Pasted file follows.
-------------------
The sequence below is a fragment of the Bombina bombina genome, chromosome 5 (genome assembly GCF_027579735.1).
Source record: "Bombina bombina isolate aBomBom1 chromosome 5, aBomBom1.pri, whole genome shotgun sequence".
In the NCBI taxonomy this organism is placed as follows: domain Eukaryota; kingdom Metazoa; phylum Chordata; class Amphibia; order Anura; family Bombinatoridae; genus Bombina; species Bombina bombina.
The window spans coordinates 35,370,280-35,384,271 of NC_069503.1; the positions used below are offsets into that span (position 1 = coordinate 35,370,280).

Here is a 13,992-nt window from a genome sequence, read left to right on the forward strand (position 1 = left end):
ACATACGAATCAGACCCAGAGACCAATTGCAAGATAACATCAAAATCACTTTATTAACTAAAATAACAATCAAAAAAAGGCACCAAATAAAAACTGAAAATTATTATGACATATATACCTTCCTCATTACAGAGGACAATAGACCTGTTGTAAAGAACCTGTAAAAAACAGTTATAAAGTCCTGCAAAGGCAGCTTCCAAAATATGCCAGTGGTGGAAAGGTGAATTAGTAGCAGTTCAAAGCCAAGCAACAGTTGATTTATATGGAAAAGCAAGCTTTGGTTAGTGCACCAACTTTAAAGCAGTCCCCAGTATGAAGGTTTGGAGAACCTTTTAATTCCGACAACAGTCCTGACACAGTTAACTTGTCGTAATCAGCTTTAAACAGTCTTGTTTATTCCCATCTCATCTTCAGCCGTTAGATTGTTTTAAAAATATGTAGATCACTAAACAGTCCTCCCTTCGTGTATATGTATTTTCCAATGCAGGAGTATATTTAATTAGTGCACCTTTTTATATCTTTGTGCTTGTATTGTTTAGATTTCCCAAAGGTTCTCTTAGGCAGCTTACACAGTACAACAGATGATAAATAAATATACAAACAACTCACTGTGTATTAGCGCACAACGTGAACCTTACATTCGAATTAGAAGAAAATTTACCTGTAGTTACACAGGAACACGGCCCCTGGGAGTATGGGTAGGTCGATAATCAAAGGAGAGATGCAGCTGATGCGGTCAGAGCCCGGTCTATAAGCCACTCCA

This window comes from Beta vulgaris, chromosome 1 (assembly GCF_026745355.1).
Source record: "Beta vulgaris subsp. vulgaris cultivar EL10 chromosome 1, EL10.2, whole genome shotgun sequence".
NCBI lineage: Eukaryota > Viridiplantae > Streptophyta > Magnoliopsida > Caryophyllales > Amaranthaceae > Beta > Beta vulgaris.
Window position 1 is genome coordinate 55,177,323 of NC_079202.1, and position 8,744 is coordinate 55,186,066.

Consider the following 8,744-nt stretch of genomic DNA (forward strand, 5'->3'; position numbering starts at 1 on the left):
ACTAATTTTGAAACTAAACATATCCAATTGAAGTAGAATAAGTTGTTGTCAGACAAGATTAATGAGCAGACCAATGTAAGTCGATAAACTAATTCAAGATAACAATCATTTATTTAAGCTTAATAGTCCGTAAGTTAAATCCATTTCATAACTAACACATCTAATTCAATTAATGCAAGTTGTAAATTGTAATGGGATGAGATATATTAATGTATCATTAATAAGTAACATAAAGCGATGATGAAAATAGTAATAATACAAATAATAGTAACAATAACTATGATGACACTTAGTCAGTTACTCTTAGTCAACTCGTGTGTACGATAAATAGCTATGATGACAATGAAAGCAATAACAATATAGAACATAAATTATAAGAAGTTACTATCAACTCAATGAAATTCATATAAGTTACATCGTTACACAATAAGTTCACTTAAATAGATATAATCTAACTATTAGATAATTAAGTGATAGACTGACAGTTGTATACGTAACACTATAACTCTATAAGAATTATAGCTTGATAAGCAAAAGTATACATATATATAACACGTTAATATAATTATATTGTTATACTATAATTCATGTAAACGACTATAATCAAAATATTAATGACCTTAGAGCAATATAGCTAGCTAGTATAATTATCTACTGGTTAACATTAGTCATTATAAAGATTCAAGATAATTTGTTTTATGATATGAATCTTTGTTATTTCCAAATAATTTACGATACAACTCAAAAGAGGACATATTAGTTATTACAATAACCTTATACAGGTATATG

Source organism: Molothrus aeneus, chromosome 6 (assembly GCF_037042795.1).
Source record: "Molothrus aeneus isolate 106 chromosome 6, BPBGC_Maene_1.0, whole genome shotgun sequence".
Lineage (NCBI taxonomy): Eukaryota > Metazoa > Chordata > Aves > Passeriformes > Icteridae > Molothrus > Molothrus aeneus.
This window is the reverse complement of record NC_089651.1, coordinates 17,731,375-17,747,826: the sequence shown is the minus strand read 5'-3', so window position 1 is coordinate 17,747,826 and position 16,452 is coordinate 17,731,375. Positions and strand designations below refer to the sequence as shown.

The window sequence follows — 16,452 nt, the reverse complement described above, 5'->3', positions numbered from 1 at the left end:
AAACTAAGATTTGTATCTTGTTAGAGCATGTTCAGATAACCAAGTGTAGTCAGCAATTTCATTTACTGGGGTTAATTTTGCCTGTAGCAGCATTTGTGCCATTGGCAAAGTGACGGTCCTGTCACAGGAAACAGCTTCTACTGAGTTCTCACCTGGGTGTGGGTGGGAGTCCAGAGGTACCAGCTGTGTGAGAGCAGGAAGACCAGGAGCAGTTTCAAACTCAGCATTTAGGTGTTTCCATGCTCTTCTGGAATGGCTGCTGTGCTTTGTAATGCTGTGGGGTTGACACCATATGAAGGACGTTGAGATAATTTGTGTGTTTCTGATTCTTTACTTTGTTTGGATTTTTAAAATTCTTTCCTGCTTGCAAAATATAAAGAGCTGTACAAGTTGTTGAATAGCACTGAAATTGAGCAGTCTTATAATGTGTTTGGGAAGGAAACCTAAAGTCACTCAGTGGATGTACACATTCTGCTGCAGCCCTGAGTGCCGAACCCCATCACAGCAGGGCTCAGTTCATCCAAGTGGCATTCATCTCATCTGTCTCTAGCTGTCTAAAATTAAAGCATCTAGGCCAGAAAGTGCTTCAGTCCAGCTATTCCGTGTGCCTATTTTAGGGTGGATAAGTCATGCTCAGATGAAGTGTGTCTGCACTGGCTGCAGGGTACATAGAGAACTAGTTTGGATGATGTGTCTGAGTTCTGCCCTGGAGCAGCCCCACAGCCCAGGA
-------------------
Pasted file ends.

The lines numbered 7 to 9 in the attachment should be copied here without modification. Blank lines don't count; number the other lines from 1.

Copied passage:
This window comes from Beta vulgaris, chromosome 1 (assembly GCF_026745355.1).
Source record: "Beta vulgaris subsp. vulgaris cultivar EL10 chromosome 1, EL10.2, whole genome shotgun sequence".
NCBI lineage: Eukaryota > Viridiplantae > Streptophyta > Magnoliopsida > Caryophyllales > Amaranthaceae > Beta > Beta vulgaris.